Story/Art: Keiichi Arawi
Translation/Adaptation: Jenny McKeon
What They Say
Mio finally has her dream come true. Ms Nakamura ends up in a nightmare situation after discovering the shinonome lab. The Princess goes on a rampage to recover wood cubes. Mai makes a new friend, and Mio makes a heartbreaking discovery that propels her to learn something important about life…
Content: (please note that content portions of a review may contain spoilers):
As we move into the second half of the series and what it offers, Nichijou is at an interesting place at this point. This volume arrived in Japan in early 2011 and has a bundled OAD with it that gave us our first look at the Kyoto Animation series with some of the stories adapted. Reading it now, and having access to it with the new Funimation release of the TV series and OAD, definitely colors things as I read this after watching the show again for the first time in almost six years. The manga is its own experience and is most definitely the source of everything but I do find myself drawn to the anime adaptation more in a lot of ways. But there are so many neat little things to the manga that it’s hard to resist.
The big chapter early on is Nakamura finally making her way to Shononome Laboratories where she’s hoping to figure out what’s going on. Of course, she’s comically thwarted by her own reactions at the start when she first meets Biscuit and is then made worse when Nano sees her and invites her in. The friendliness is Nano’s biggest weapon in a way while Nakamura is just so over excited and spastic that she’s a mess. So when she does actually meet the Professor and has to grapple with the reality of who created Nanao it’s almost too much. The dynamic between the trio, never mind Biscuit and what Sakamoto brings to the table, is just delightful and left me grinning from ear to ear even if Nakamoto’s internal dialogue was just a bit too heavy to keep the flow going right.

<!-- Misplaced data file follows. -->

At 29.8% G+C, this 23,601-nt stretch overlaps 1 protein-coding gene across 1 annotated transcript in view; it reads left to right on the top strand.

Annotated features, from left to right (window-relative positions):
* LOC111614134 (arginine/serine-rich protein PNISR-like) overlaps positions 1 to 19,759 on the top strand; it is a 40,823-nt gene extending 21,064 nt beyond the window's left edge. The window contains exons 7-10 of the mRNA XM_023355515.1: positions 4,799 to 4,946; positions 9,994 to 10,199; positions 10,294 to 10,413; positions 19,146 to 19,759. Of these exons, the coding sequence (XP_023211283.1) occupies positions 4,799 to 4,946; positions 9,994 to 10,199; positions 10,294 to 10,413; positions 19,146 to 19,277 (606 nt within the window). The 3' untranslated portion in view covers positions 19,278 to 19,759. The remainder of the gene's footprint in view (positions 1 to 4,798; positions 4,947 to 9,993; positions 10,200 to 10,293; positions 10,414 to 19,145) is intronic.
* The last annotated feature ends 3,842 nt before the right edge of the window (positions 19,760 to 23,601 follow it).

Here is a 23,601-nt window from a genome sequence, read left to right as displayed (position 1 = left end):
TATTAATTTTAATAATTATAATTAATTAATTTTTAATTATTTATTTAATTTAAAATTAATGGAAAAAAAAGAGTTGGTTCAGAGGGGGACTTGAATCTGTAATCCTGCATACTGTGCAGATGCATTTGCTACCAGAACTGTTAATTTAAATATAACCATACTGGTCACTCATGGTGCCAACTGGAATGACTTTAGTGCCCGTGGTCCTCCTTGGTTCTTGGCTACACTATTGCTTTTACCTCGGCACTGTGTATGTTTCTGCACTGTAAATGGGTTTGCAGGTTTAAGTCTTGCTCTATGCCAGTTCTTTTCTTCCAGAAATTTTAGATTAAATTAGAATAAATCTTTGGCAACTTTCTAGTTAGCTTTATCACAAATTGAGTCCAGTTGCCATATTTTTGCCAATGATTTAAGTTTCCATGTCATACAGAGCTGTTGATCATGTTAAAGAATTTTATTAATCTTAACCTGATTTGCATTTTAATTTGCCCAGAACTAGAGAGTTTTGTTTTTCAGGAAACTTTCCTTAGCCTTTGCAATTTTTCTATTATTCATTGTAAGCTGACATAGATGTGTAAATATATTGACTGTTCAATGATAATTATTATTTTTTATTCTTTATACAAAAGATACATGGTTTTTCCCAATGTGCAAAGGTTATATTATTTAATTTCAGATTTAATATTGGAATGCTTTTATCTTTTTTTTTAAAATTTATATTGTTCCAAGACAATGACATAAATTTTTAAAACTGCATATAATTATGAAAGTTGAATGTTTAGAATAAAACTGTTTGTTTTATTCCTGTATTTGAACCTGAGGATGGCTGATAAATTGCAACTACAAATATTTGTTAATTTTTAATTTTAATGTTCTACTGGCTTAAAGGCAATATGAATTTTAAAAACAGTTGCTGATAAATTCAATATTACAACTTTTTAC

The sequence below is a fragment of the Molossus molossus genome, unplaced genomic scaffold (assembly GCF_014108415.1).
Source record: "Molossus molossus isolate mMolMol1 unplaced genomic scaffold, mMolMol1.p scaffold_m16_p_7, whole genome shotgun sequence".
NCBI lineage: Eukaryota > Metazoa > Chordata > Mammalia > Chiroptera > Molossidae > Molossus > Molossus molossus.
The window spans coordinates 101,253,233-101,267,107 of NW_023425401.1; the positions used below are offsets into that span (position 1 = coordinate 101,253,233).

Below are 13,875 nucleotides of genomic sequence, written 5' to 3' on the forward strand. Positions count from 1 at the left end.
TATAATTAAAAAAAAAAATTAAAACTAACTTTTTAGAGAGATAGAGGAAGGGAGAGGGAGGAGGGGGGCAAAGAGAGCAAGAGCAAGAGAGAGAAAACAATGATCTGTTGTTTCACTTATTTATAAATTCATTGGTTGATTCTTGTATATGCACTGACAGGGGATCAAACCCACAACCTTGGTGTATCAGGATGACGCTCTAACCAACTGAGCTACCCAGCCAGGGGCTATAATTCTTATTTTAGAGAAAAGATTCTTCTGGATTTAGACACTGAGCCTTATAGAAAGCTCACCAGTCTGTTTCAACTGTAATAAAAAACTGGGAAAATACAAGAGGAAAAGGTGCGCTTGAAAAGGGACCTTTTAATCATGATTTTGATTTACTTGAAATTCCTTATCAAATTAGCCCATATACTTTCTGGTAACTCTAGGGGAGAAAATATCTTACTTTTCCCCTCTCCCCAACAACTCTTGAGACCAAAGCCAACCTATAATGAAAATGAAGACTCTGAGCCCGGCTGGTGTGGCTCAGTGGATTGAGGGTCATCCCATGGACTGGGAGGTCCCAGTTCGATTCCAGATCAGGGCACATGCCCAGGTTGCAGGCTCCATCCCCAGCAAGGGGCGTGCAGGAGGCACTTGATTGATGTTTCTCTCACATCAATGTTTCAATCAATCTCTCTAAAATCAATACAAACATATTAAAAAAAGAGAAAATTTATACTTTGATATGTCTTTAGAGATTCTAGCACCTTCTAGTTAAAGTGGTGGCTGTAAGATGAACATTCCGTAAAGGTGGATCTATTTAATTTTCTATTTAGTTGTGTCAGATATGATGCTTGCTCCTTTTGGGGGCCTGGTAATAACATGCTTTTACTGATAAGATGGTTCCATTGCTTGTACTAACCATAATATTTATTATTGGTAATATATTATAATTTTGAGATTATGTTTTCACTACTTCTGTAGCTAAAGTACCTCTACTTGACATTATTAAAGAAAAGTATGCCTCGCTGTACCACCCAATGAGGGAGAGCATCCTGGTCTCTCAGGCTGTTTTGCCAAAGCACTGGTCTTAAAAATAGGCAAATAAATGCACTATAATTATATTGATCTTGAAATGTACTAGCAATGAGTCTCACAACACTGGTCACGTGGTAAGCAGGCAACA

Naturally, there are a bunch of short four-panel pieces and one-off segments as well as an amusing Fey Kingdom installment that always feels very surreal. There’s also a wonderful chapter that has Sakurai going into Makoto’s room to ask him what he wants for dinner but she gets caught up in the dirty magazine he has in there, which when he returns sends him into a tizzy. The dynamic between the two is simply adorable, especially with his overreactions. The best for me is the chapter where Sakamoto goes to have a serious talk with Nano and the Professor and the Professor starts it off by copying everything Sakamoto says and then going into crazy rhyming bits that just sends Sakamoto into a near rage as he’s ready to just claw her out. It’s a simple series of gags but the way it escalates so quickly is delightful.
Nichijou continues to be a delight to read, though one that I find works best if I read it in small chunks over a couple of weeks in order to savor it and not be quite so overwhelmed by it. Arawi’s art style has so much going on throughout that it’s definitely worth going through just an individual chapter and soaking it up for all that it does and all that you may miss with a first read through. This volume was a big one in Japan with the way it brought out the first OVA so it’s definitely a treat to read it now just as we’re finally getting the chance to own it and the TV series. Vertical has done another top notch job here that delivers a lot of fun and silliness that we’ve come to expect and are still very delighted by.
Content Grade: B+
Art Grade: B+
Packaging Grade: B
Text/Translation Grade: B+
Age Rating: All Ages
Released By: Vertical Comics
Release Date: January 10th, 2017